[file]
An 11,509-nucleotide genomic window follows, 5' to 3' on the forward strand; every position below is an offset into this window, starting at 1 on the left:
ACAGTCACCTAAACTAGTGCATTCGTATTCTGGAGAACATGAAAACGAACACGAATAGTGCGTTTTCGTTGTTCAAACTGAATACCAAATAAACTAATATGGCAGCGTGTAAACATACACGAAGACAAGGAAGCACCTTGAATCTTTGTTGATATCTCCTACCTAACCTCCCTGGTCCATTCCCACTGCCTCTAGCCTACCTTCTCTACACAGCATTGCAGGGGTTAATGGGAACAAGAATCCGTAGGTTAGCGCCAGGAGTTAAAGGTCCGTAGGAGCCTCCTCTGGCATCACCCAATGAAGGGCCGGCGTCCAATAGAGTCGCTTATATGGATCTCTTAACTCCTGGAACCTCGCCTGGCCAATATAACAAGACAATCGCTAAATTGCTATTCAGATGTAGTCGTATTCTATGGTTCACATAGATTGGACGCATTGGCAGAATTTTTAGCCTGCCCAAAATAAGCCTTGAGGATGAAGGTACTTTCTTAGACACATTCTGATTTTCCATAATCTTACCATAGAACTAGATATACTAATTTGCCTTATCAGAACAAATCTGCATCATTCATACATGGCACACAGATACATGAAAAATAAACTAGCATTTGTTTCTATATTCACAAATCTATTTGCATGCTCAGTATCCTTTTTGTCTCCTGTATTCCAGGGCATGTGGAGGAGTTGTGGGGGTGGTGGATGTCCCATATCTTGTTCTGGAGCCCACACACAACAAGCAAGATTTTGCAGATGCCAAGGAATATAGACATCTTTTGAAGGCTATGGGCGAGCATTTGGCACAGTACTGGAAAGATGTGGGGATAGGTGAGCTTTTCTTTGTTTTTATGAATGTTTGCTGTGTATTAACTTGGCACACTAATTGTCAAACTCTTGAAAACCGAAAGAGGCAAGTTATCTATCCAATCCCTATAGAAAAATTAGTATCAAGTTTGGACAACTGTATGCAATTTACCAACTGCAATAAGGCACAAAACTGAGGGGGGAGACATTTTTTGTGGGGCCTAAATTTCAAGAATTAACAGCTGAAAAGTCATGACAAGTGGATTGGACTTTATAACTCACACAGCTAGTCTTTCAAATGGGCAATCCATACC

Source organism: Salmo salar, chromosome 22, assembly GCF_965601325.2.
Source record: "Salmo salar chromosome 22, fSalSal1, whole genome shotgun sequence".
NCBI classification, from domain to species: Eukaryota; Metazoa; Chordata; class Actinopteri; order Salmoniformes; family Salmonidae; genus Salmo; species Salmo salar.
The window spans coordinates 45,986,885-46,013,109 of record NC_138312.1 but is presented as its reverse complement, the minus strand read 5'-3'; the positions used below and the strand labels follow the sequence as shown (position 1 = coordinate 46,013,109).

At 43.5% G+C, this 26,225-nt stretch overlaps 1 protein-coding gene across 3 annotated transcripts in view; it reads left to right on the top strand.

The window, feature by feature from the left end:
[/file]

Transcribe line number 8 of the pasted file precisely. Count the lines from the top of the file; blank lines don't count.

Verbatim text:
The window, feature by feature from the left end: